I agree. I once saw a documentary that stat3d Khufu's pyramid was built first and then the step pyramid. Its easier to prove that aliens did it if don't worry about the details.
8/10/2013 03:47:32 pm
Jason said "So Childress goes on to discuss the “Lost Templar Fleet,” which he does not know from primary sources but rather from Michael Baigent and Richard Leigh, authors of The Temple and the Lodge and really terrible researchers."
8/10/2013 06:54:35 pm
Jason,Off topic,but you might want to take a look at:"L'affaire Galilée:une supercherie du sot XIXe siècle" by Dr Bernard Plouvier (Member of The New York Academy of Sciences).the latest book on the Galileo superchery.
6/28/2015 06:02:44 am
Regarding your statement on the origin of the skull and crossbones : A fake story that says three templars exhumed Molay’s grave and found only his skull and femurs... There is another story of a grave being exhumed, but it holds the deceased love of a Templar Knight who marries her corpse , and/or, depending on the teller, consummates the marriage with the corpse. A ‘voice’ tells the Knight to return in nine months, where upon he finds a skull and two bones inside the grave, etc. You did not mention this tale, but I’m sure you’ve heard of it. I am curious about your opinion. It most likely is just as fake? But for the same purpose? If not then why?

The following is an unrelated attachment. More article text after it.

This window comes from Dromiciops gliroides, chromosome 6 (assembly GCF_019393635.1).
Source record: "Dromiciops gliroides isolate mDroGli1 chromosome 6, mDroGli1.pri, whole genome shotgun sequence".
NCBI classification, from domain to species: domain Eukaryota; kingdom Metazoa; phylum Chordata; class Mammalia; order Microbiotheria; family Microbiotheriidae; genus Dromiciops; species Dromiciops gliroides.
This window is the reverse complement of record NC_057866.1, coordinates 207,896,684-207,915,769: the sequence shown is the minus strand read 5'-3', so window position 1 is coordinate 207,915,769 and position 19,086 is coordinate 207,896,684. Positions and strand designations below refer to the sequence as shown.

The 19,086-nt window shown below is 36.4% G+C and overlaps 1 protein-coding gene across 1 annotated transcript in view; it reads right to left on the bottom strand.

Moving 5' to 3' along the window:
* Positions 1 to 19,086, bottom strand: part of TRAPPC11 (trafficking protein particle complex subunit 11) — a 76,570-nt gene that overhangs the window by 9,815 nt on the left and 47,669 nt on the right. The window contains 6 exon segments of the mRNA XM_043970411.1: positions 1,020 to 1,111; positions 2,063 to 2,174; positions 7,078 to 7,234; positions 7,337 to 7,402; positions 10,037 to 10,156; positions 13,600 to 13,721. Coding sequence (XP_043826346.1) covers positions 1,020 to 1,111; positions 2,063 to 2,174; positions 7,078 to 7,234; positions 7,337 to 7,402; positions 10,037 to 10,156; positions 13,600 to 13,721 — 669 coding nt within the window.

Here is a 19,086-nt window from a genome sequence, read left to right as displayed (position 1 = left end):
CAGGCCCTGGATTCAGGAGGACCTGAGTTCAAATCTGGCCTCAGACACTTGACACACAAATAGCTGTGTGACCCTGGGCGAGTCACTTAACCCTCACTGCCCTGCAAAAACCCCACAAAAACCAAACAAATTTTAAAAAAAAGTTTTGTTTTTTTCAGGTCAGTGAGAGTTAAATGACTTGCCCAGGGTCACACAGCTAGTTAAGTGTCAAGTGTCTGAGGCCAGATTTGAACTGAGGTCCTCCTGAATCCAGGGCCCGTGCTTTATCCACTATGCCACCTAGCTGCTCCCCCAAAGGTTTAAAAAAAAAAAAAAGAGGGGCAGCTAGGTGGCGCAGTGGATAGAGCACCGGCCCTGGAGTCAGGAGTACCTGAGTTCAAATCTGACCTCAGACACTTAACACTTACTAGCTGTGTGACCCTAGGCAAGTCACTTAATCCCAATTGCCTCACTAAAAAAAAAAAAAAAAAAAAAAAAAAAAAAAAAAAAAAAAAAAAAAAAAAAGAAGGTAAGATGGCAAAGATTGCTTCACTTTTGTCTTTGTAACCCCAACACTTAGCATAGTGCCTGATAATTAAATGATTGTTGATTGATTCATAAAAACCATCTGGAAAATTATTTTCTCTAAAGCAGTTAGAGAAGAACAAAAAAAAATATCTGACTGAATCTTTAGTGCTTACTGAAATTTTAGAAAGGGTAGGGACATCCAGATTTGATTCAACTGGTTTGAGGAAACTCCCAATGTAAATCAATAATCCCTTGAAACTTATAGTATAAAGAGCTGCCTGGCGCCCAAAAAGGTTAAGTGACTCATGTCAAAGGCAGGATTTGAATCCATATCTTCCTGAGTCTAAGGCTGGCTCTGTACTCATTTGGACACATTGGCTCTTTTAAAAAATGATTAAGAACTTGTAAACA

6/28/2015 06:16:59 am
Sorry to bother with the same thing, but old woman like a dog with a bone... Right after my earlier comment I did a little research and found 'another researched' article about the story I shared with you. Necrophilia has existed for centuries so I do not doubt that part of the story happening... well, at least by someone, not necessarily a Knight of the Temple. However, magic and voices from the void... not so much. At any rate, there are two stories that 'suggest' the origin of the skull and bones for the Templars. I've read so much that now I have confused myself. 'IS' there a definitive explanation or time frame of introduction of the skull and bones TO THE KNIGHTS TEMPLARS.. not the Masons. Suggested 'recognized authentic historical' sources would be most appreciated. Also, in case you are interested, here is the link to the story I told you:
8/21/2015 04:05:21 pm
Jason, you should keep this post on hand for Wolter's new show. Seeing as it is going to be about him connecting pirates to the Templars and Masons as well it could save you the time to review what will hopefully (and most likely) be his last show on the History channel.